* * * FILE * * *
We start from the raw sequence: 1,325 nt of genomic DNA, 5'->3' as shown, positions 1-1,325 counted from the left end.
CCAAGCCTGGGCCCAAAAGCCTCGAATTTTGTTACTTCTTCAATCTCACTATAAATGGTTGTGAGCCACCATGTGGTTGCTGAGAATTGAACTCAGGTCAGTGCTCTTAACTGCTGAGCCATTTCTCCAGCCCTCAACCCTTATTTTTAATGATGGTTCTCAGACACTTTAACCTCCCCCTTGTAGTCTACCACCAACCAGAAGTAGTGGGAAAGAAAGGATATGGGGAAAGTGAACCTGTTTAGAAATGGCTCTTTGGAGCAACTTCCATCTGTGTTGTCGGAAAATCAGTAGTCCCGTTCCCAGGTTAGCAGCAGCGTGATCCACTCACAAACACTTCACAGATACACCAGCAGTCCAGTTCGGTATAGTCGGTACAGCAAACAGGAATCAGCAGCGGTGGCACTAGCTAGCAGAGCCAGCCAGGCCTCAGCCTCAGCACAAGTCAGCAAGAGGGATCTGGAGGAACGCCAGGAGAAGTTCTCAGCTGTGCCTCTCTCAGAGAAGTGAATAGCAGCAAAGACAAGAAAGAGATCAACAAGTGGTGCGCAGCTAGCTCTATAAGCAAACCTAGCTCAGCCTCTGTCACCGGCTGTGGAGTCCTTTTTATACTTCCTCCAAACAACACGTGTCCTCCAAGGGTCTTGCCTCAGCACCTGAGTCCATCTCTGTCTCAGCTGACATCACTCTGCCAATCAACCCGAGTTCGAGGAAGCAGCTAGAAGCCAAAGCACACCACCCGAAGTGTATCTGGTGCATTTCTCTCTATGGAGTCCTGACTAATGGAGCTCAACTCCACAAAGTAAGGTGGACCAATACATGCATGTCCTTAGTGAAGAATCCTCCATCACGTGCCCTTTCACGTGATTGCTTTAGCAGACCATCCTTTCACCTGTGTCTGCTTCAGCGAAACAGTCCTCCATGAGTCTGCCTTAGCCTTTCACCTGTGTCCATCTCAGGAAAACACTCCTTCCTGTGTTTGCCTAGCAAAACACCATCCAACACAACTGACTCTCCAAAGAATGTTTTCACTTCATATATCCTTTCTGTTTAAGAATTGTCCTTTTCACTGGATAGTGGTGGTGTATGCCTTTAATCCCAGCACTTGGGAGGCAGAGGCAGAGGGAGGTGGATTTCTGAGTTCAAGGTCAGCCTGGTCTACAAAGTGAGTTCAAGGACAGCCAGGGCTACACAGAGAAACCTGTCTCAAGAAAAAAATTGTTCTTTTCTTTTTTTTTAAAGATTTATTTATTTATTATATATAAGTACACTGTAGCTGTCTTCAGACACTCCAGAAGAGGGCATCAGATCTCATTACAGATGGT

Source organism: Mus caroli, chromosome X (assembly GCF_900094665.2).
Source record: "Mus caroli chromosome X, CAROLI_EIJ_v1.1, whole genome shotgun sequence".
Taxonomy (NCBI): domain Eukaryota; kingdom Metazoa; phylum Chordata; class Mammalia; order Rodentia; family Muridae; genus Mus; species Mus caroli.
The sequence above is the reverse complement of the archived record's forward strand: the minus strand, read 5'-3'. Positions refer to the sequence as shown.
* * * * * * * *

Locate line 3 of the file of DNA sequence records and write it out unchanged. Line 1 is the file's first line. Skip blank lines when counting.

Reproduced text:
Source organism: Mus caroli, chromosome X (assembly GCF_900094665.2).